A Bisl Torah – More Than Enough

March 24, 2022
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Rabbi Jeffrey K. Salkin, the rabbi at Temple Israel in West Palm Beach, Florida, recently shared an article about the future of religious leadership. In gleaning insight from the Megillah, he explains that clergy burnout (across faiths and denominations) can be avoided if one remembers to “center yourself on your goals, your ideals and your passions.”

He offers that at the end of the Megillah, Mordecai is described as a leader “popular with the multitude of his brethren.” Meaning, Mordecai wasn’t actually liked by everyone. Astonishingly, when you remember that Mordecai is considered one of the heroes of the story, intimately involved in saving the Jewish people from utter demise, this may be hard to believe. But Salkin uses this very example as an important lesson: you will never be liked by everyone. And the greatest of leaders must understand that to be everything to everyone is to virtually stand for nothing.

And so, the question that each person must answer: what do you stand for? Parents often teach their children to stop following the crowd. But the lesson falls short when we forget to distill what it is that’s worth championing. Whether you are a leader in an organization or leader of your family, what are the values that define your life? And is your life reflective of those values?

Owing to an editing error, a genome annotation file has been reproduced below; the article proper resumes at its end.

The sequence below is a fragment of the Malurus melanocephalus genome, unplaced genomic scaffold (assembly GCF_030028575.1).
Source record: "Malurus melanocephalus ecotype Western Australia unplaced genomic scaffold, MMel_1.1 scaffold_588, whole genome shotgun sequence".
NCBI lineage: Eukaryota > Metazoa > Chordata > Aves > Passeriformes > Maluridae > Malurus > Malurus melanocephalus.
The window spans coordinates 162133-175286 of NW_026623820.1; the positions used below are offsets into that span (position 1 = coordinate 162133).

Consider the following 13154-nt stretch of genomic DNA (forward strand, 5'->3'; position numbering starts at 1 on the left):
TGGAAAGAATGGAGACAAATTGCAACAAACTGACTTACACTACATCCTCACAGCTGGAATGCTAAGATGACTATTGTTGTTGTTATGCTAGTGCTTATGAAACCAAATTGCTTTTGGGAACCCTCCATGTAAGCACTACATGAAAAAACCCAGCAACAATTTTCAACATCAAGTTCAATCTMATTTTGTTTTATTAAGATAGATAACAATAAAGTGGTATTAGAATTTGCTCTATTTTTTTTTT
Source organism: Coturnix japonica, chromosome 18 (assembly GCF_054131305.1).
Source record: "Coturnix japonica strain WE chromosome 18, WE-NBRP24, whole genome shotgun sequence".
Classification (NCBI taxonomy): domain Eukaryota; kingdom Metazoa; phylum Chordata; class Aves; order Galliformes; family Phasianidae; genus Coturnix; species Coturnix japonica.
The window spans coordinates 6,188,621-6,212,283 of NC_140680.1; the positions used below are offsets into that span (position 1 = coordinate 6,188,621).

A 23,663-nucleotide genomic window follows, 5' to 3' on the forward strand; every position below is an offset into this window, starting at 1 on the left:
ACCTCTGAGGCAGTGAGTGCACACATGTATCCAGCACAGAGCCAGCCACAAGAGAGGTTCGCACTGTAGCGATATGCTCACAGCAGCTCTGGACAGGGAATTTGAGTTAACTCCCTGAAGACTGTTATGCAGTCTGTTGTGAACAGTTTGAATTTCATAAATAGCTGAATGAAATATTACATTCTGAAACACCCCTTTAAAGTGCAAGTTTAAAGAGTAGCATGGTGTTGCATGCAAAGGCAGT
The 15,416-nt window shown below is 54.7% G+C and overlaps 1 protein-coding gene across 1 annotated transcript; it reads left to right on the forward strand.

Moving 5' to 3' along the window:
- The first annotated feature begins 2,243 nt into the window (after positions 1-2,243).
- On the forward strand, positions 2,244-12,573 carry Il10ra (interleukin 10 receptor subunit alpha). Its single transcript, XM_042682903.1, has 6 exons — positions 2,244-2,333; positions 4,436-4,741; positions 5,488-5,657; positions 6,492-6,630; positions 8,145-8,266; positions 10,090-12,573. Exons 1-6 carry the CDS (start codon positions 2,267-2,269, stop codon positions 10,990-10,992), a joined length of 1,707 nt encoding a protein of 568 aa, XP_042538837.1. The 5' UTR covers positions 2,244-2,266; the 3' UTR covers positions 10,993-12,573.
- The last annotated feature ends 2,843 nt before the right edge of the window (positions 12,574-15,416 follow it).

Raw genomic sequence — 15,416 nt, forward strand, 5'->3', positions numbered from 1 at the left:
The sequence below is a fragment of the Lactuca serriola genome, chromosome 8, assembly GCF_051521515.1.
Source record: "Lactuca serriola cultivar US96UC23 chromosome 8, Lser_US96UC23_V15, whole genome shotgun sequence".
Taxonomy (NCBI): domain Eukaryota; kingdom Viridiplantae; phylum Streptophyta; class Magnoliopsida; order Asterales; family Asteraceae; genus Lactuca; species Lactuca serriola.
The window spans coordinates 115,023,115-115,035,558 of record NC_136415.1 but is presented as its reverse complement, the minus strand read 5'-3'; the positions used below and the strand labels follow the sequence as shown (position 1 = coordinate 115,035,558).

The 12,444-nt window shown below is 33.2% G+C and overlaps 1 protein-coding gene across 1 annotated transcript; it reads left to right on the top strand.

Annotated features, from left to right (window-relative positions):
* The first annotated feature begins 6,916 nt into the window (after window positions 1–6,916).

Life should not be a popularity contest.  But the ongoing shaping of one’s character to meet one’s priorities…that is a pursuit that holds promise.  When I think about the person I want to be and the leader I aspire to become, the words of Micah 6:8 bolster my spirit: And what the Lord requires of you: Only to do justice, and to love goodness, and to walk humbly with God.

We can’t be everything for everyone. But if we hold by that which sustains our soul, we will be more than enough.

Shabbat Shalom

Rabbi Nicole Guzik is a rabbi at Sinai Temple. She can be reached at her Facebook page at Rabbi Nicole Guzik or on Instagram @rabbiguzik. For more writings, visit Rabbi Guzik’s blog section from Sinai Temple’s website.

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